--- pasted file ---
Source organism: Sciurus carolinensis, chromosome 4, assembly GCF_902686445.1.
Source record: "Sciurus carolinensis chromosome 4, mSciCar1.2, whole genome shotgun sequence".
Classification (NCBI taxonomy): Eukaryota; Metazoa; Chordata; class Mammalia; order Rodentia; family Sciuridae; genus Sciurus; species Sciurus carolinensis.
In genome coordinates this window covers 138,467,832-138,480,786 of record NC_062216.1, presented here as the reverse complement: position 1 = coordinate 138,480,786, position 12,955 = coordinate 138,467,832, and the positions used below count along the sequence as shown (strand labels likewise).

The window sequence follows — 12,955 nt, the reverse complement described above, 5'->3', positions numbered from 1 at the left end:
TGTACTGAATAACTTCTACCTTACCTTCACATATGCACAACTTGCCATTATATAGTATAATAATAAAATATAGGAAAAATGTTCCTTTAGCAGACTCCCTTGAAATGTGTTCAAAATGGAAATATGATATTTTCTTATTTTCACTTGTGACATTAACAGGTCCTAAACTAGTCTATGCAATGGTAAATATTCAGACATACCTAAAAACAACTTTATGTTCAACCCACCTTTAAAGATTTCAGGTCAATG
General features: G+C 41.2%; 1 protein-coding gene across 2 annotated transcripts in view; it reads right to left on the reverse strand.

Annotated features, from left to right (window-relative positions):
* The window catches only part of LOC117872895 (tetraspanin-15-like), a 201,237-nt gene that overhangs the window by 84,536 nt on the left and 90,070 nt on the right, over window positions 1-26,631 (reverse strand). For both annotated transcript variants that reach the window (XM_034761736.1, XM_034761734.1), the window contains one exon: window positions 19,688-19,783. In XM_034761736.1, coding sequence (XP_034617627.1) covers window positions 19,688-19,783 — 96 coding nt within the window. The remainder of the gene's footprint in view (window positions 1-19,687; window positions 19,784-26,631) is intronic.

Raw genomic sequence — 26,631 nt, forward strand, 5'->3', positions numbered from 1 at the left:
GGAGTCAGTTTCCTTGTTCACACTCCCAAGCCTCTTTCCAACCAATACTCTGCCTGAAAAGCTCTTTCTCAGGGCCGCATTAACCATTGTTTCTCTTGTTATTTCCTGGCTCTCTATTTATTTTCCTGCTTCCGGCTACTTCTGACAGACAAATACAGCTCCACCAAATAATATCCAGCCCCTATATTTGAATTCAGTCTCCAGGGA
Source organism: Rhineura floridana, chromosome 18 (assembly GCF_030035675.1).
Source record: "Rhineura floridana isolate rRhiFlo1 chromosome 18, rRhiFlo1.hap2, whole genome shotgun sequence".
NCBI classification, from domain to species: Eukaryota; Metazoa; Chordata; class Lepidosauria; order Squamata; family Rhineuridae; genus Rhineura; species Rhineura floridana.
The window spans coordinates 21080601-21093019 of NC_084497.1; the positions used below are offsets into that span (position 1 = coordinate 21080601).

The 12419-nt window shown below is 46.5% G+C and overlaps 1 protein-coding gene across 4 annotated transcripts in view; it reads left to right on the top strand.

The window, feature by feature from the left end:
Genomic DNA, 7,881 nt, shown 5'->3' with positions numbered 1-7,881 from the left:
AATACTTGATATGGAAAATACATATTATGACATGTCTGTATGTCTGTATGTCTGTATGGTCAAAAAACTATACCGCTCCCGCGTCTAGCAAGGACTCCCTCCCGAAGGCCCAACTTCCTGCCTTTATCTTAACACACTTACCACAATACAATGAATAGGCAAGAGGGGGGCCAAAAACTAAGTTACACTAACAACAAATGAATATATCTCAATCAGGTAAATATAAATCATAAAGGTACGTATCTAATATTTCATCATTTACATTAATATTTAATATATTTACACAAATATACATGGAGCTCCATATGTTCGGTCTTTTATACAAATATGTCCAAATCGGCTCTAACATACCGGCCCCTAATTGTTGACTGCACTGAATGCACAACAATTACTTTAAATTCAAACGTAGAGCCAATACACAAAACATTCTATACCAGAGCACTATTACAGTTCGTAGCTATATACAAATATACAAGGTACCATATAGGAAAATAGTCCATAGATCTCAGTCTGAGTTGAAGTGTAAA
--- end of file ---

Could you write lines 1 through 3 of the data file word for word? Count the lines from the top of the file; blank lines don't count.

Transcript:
Source organism: Sciurus carolinensis, chromosome 4, assembly GCF_902686445.1.
Source record: "Sciurus carolinensis chromosome 4, mSciCar1.2, whole genome shotgun sequence".
Classification (NCBI taxonomy): Eukaryota; Metazoa; Chordata; class Mammalia; order Rodentia; family Sciuridae; genus Sciurus; species Sciurus carolinensis.